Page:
[DRBD-user] Re: Effect of writing directly to DRBD backingvolume while offline?

Lars Ellenberg lars.ellenberg at linbit.com
Wed Jun 4 22:42:08 CEST 2008


On Wed, Jun 04, 2008 at 08:42:50PM +0200, Simon Carey-Smith wrote:
> Does anyone have a simple explanation of the difference between these 3 
> commands, and in which situations to use them ?

a data set may be
 inconsistent (invalid, not recoverable to any sane state, not usable)
   - drbd refuses to let you access inconsistent data
 consistent, which may be
   - up to date, or
   - possibly outdated (we may or may not be up to date, we just don't
     know yet, because we cannot talk to the peer), or
   - outdated (we know we are out of date, because we know by other
     means that the other node has been changed without being able to
     replicate those changes to us)

when drbd creates new meta data,
it is initialized to "inconsistent, all dirty"

when drbd connects two nodes,
the state of the data sets is compared.

it is slightly more complicated than the following, but basically:
  if both nodes are inconsistent, nothing is synced.

  if one node is inconsistent, and the other is consistent,
  the inconsistent one becomes sync target.

  if both are consistent, and our algorithm detects that one is a direct
  successor of the other, the "newer", more up-to-date one becomes sync
  source.

  if both are consistent, but our algorithm detects that they have
  _both_ been modified in diverging, incompatible ways, we recognize
  that there must have been a period of "resource internal split brain".

  the default behaviour after split brain recovery is to disconnect, and
  refuse to connect again.  because you have two consistent data sets
  that are different, you have to chose which one you want to use from
  now on. this can be somewhat automated (dangerous!) by the "after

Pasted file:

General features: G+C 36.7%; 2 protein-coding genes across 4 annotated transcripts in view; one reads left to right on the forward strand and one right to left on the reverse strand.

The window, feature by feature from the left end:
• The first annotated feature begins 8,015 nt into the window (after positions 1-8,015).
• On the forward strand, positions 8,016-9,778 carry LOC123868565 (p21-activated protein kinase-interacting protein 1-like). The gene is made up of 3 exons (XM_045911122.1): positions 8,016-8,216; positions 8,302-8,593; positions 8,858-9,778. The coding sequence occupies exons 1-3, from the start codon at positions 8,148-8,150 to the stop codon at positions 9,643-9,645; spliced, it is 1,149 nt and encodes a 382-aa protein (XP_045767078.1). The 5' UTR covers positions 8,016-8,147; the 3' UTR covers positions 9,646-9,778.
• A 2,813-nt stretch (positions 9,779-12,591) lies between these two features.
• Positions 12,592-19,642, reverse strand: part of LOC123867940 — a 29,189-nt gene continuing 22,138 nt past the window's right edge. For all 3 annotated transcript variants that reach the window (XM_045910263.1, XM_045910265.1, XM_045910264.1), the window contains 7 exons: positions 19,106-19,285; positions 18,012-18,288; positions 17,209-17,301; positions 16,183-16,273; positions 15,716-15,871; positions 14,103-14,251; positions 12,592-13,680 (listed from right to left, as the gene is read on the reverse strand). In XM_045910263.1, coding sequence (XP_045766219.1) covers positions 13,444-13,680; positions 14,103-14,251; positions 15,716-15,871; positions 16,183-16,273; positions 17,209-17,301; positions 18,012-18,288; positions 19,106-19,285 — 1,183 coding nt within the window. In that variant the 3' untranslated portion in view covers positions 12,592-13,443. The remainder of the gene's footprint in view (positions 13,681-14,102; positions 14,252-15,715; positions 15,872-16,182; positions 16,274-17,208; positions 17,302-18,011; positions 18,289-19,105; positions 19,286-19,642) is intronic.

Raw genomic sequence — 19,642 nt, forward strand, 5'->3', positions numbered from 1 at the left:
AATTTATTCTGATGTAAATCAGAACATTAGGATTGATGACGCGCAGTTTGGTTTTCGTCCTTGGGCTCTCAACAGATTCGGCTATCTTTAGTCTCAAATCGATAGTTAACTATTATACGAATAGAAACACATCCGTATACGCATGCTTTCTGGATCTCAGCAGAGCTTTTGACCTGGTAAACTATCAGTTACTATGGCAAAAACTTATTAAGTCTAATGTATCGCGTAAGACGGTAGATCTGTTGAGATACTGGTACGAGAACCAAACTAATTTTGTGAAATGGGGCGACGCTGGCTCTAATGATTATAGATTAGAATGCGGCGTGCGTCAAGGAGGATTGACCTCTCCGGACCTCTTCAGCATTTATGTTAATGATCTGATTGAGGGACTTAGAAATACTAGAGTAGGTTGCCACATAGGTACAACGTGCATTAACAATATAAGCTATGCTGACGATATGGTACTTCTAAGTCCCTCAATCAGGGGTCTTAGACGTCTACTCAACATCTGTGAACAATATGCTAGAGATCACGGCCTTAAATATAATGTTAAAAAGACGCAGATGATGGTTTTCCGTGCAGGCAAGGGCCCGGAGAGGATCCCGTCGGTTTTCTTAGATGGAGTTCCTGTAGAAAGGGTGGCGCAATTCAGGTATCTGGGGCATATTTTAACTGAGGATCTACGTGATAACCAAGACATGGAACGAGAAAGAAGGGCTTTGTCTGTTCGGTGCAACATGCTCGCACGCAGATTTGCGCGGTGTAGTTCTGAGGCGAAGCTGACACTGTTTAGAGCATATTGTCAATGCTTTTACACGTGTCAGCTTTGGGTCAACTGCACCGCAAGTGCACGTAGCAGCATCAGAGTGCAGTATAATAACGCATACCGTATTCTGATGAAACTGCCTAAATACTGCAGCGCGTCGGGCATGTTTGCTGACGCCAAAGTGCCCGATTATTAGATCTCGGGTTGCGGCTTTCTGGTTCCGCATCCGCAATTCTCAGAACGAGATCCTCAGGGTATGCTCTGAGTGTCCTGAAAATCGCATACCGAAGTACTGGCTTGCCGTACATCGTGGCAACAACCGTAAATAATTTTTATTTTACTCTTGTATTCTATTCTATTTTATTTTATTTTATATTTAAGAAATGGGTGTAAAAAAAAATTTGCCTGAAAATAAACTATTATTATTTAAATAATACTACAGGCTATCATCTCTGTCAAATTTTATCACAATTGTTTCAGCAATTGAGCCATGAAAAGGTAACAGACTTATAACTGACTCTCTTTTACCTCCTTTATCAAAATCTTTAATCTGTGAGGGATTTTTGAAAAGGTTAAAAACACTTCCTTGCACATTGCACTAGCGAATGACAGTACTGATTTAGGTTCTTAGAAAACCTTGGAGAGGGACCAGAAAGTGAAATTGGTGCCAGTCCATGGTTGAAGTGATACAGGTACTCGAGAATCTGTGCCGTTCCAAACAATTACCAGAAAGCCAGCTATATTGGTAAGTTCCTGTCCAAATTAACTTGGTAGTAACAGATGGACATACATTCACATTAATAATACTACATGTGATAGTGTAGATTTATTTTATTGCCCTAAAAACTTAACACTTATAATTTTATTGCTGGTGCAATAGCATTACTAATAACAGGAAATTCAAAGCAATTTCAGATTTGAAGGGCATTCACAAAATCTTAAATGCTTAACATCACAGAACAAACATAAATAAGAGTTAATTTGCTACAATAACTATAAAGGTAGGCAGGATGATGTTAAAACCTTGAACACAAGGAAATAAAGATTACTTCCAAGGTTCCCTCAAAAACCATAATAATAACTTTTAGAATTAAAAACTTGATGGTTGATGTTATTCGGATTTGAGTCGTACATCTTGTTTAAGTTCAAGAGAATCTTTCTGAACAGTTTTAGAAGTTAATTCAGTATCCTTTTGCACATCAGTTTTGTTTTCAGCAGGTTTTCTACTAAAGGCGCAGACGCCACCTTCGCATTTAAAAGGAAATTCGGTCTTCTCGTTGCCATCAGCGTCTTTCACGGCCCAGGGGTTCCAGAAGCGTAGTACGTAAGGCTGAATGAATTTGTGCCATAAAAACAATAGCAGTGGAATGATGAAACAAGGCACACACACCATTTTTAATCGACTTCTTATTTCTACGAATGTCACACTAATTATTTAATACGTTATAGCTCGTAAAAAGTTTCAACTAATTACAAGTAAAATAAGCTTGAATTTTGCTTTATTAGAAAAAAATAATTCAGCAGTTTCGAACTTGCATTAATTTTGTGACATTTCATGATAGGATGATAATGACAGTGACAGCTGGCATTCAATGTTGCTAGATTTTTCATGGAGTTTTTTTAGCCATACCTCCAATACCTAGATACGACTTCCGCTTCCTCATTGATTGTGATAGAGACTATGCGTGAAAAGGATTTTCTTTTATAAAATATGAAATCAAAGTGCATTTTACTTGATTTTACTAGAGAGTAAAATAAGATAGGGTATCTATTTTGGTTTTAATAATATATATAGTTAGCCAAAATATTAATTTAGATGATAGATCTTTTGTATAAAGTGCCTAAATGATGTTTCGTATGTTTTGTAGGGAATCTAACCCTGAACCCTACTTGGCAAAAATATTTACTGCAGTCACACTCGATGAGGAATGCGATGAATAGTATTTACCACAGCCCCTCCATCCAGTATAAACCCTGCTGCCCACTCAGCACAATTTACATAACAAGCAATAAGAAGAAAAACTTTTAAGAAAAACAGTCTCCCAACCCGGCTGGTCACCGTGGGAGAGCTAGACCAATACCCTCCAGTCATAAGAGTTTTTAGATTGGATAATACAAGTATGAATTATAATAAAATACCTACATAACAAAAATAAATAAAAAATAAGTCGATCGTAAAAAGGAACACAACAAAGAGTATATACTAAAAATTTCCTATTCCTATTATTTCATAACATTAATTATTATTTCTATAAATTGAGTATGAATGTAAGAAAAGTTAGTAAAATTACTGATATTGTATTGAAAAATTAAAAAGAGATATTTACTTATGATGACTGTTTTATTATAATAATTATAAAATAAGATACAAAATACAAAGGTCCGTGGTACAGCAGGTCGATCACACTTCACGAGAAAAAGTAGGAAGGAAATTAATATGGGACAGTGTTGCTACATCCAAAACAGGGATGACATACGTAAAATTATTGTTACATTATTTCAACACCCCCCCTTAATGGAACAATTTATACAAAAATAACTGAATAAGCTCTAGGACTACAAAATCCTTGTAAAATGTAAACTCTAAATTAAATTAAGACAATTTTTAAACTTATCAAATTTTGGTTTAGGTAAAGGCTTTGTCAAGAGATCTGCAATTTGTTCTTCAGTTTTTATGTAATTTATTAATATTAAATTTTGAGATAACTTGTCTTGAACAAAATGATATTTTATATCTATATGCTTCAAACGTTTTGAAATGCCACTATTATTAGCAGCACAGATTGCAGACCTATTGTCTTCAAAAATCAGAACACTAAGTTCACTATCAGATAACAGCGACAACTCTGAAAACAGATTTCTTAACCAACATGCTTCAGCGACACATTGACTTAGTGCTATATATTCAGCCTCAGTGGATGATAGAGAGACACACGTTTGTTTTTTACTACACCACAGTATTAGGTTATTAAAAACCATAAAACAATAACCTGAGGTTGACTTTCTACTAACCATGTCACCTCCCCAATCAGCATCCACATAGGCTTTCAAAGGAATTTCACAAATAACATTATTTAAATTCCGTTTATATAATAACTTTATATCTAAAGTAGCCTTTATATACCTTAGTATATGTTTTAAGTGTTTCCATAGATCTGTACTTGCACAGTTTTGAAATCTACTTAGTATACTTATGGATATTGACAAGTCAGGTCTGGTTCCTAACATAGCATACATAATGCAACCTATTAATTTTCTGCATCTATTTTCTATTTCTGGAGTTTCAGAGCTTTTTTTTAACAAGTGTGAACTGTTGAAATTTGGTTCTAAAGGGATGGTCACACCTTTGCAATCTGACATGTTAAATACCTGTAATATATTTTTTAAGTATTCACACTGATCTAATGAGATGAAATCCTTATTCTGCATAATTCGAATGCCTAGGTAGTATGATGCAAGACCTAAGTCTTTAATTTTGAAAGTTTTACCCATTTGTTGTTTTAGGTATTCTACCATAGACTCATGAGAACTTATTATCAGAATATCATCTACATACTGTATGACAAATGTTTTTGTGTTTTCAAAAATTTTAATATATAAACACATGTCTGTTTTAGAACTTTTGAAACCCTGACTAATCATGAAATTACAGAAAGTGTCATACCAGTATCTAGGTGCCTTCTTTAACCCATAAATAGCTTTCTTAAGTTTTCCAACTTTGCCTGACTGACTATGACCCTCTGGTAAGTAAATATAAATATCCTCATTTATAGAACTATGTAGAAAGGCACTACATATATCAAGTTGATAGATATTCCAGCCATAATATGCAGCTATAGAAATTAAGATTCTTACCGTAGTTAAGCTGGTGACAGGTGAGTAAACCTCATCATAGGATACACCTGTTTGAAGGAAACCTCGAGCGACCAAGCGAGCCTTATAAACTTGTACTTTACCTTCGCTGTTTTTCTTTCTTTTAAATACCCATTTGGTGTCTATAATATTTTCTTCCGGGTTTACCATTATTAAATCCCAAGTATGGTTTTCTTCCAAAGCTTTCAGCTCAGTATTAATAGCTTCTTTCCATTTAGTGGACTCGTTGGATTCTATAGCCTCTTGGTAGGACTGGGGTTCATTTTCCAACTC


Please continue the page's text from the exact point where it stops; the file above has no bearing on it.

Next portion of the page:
split brain handlers".

  on resync, transfered are only blocks that have been changed
  (marked dirty) since the last time the nodes have been in sync.

> > "drbdadm invalidate $r"

forcefully sets the data set to "inconsistent",
and marks all block dirty - thus initiating a full sync,
making this node sync target.

use this if you have reason to believe that the information in the dirty
bitmap does not match the changed blocks on disk, e.g. when you
"accidentally" bypassed drbd (mounted directly), or when you replaced
the drbd data store device but kept the external drbd meta data device.

> > "drbdadm --over-write-data-of-peer $r"

overrides DRBDs notion of the state, forcefully sets this node to
"consistent". if it was already consistent, this becomes a no-op.

if the other node is (still) inconsistent, this node will become
sync source, effectively overwriting the data of the peer.

if the other node is consistent as well, nothing will change,
so you cannot use this to recover from diverging data sets.

use this once, right after you newly created the drbd meta data area,
on one node only, to pick the sync source of the initial sync.

> > "drbdadm -- --discard-my-data connect $r"

if "after split brain" was detected, and therefore the nodes refuse to
talk to each other, you can pick one to become sync target.

this forcefully marks this node as inconsistent, but in contrast to the
"invalidate" it does not mark any additional blocks as dirty, so we only
need to transfer the union of marked-as-dirty blocks.

use this to recover from diverging data sets.

-- 
: Lars Ellenberg                           http://www.linbit.com :
: DRBD/HA support and consulting             sales at linbit.com :
: LINBIT Information Technologies GmbH      Tel +43-1-8178292-0  :
: Vivenotgasse 48, A-1120 Vienna/Europe     Fax +43-1-8178292-82 :
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